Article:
Chronic kidney disease is a significant and growing contributor to the global burden of disease. Worldwide, there are an estimated two million people receiving kidney replacement therapy (dialysis or a kidney transplant), and in low- and some middle-income countries many die due to unavailability of these expensive treatments. More effective medications are needed to slow progression of chronic kidney disease and improve outcomes for people on kidney replacement therapy. Early stages of chronic kidney disease are also important to study, as even mildly decreased kidney function is associated with higher risk of developing a number of diseases, and particularly cardiovascular diseases like heart failure.
The Renal Studies Group has an interest in understanding the causes and treatment of chronic kidney disease. To date our main contributions to the field have been two large placebo-controlled randomised trials.
The Study of Heart and Kidney Protection with Empagliflozin (EMPA-KIDNEY). This trial was conducted in 241 centres in eight countries and reported results in 2022. EMPA-KIDNEY found that sodium glucose co-transporter-2 (SGLT-2) inhibition reduced risk of kidney disease progression or death from cardiovascular causes by 28% in a broad range of patients with chronic kidney disease at risk of progression. EMPA-KIDNEY provides a key component of the evidence base which is establishing SGLT-2 inhibitors as the standard of care for patients with chronic kidney disease, irrespective of their underlying cause of kidney disease or level of kidney function.
Study of Heart and Renal Protection (SHARP). This randomised trial was the largest randomised trial yet undertaken in patients with chronic kidney disease when reported in 2011. It recruited 9270 patients from 380 hospitals in 18 countries. The trial robustly demonstrated that lowering blood LDL cholesterol in patients with chronic kidney disease reduced their risk of heart attacks and strokes. SHARP has resulted in the widespread use of statin-based treatment in such patients worldwide.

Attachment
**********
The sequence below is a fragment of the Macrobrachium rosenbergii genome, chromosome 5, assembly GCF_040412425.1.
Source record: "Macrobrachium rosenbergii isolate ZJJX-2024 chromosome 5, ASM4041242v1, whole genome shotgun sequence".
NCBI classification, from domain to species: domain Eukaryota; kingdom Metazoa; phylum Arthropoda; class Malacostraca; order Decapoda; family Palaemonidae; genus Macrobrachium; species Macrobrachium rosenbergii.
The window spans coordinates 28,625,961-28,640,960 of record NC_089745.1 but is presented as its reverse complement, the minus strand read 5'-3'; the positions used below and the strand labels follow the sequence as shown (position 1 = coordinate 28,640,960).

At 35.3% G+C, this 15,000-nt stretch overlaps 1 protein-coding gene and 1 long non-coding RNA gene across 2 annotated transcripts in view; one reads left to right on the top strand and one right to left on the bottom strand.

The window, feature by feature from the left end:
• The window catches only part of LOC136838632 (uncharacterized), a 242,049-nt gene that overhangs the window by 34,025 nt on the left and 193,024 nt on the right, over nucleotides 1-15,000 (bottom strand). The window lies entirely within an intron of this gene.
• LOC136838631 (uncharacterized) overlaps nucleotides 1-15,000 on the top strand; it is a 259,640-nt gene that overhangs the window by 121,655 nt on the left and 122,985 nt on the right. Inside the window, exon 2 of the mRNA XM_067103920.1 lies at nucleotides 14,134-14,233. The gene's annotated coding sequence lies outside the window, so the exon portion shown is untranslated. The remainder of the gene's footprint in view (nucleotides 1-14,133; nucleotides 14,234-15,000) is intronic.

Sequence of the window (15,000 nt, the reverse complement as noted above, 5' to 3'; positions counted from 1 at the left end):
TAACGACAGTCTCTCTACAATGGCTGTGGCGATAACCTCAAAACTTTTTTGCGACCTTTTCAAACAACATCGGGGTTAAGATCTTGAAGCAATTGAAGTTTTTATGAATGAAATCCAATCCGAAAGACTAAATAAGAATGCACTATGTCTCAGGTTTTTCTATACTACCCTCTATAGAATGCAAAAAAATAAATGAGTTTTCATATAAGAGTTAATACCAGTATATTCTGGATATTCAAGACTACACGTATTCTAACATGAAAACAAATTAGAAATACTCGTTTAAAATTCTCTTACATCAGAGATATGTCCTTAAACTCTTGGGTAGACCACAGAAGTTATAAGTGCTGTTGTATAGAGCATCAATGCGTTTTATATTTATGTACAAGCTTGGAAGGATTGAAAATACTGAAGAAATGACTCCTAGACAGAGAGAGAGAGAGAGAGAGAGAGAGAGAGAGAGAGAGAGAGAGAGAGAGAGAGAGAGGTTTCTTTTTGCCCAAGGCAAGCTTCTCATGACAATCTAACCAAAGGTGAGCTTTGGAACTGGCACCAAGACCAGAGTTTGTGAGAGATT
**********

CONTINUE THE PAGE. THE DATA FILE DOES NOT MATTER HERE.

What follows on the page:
In the area of kidney transplantation, we also coordinated the Campath, Calcineurin inhibitor reduction and Chronic allograft nephropathy (3C) trial, which recruited 850 patients at the time of their kidney transplant, and was run by a UK-based collaboration of transplant units. Campath-1H (alemtuzumab) is a humanised monoclonal antibody against CD52 which was shown to safely reduce risk of acute transplant rejection. 3C also compared two forms of other tablets used long-term to reduce risk of kidney transplant rejection. Of these two tablets, tacrolimus was shown to have a better safety profile than sirolimus. Long-term efficacy data following ten years of follow-up for 3C trial participants will soon be available.
We also designed and conducted three UK-HARP trials in patients with chronic kidney disease. The UK-HARP trials I and II piloted different LDL lowering regimens in patients with chronic kidney disease for the SHARP trial. UK-HARP-III trial assessed the effects of sacubitril/valsartan - an angiotensin receptor-neprilysin inhibitor - on progression of kidney disease measured by isotopic glomerular filtration rate as compared to irbesartan (i.e. standard treatment at the time). The primary outcome did not differ between the two groups. The number of adverse events was similar between the two groups, showing that the safety and tolerability of sacubitril/valsartan is similar to that of irbesartan. This is important as other large trials have established sacubitril/valsartan as an effective treatment for heart failure, and UK-HARP-III therefore provides important evidence of safe use in patients with chronic kidney disease.